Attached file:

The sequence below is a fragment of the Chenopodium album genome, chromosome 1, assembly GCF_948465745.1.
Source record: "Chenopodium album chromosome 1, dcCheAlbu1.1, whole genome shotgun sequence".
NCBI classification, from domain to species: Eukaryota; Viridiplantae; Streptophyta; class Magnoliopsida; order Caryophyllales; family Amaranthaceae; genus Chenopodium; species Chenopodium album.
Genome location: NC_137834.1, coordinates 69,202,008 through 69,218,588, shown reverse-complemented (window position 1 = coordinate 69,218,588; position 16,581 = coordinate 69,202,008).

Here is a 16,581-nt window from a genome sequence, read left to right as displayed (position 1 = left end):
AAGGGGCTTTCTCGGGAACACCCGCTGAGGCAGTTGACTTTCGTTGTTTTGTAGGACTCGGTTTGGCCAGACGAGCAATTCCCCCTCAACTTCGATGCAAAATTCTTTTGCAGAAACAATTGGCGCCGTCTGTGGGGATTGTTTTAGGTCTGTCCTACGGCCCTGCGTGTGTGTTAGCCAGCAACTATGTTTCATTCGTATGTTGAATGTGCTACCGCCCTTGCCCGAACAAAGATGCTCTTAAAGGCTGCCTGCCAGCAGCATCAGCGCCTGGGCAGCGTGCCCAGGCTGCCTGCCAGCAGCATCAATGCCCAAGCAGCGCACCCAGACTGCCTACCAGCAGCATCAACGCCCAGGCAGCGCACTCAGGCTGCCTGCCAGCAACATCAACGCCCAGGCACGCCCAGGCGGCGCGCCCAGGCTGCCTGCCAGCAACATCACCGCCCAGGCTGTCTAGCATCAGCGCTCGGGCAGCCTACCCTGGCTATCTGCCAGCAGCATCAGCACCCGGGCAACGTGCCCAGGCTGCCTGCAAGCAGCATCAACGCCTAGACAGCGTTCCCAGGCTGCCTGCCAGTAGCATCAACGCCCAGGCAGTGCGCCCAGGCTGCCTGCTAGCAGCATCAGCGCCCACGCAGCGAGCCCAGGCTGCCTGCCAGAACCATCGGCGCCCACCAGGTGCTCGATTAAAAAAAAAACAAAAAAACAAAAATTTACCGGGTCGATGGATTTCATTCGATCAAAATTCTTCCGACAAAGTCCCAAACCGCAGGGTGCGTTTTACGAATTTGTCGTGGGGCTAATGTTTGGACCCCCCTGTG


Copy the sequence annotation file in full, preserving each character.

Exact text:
The sequence below is a fragment of the Chenopodium album genome, chromosome 1, assembly GCF_948465745.1.
Source record: "Chenopodium album chromosome 1, dcCheAlbu1.1, whole genome shotgun sequence".
NCBI classification, from domain to species: Eukaryota; Viridiplantae; Streptophyta; class Magnoliopsida; order Caryophyllales; family Amaranthaceae; genus Chenopodium; species Chenopodium album.
Genome location: NC_137834.1, coordinates 69,202,008 through 69,218,588, shown reverse-complemented (window position 1 = coordinate 69,218,588; position 16,581 = coordinate 69,202,008).

Here is a 16,581-nt window from a genome sequence, read left to right as displayed (position 1 = left end):
AAGGGGCTTTCTCGGGAACACCCGCTGAGGCAGTTGACTTTCGTTGTTTTGTAGGACTCGGTTTGGCCAGACGAGCAATTCCCCCTCAACTTCGATGCAAAATTCTTTTGCAGAAACAATTGGCGCCGTCTGTGGGGATTGTTTTAGGTCTGTCCTACGGCCCTGCGTGTGTGTTAGCCAGCAACTATGTTTCATTCGTATGTTGAATGTGCTACCGCCCTTGCCCGAACAAAGATGCTCTTAAAGGCTGCCTGCCAGCAGCATCAGCGCCTGGGCAGCGTGCCCAGGCTGCCTGCCAGCAGCATCAATGCCCAAGCAGCGCACCCAGACTGCCTACCAGCAGCATCAACGCCCAGGCAGCGCACTCAGGCTGCCTGCCAGCAACATCAACGCCCAGGCACGCCCAGGCGGCGCGCCCAGGCTGCCTGCCAGCAACATCACCGCCCAGGCTGTCTAGCATCAGCGCTCGGGCAGCCTACCCTGGCTATCTGCCAGCAGCATCAGCACCCGGGCAACGTGCCCAGGCTGCCTGCAAGCAGCATCAACGCCTAGACAGCGTTCCCAGGCTGCCTGCCAGTAGCATCAACGCCCAGGCAGTGCGCCCAGGCTGCCTGCTAGCAGCATCAGCGCCCACGCAGCGAGCCCAGGCTGCCTGCCAGAACCATCGGCGCCCACCAGGTGCTCGATTAAAAAAAAAACAAAAAAACAAAAATTTACCGGGTCGATGGATTTCATTCGATCAAAATTCTTCCGACAAAGTCCCAAACCGCAGGGTGCGTTTTACGAATTTGTCGTGGGGCTAATGTTTGGACCCCCCTGTG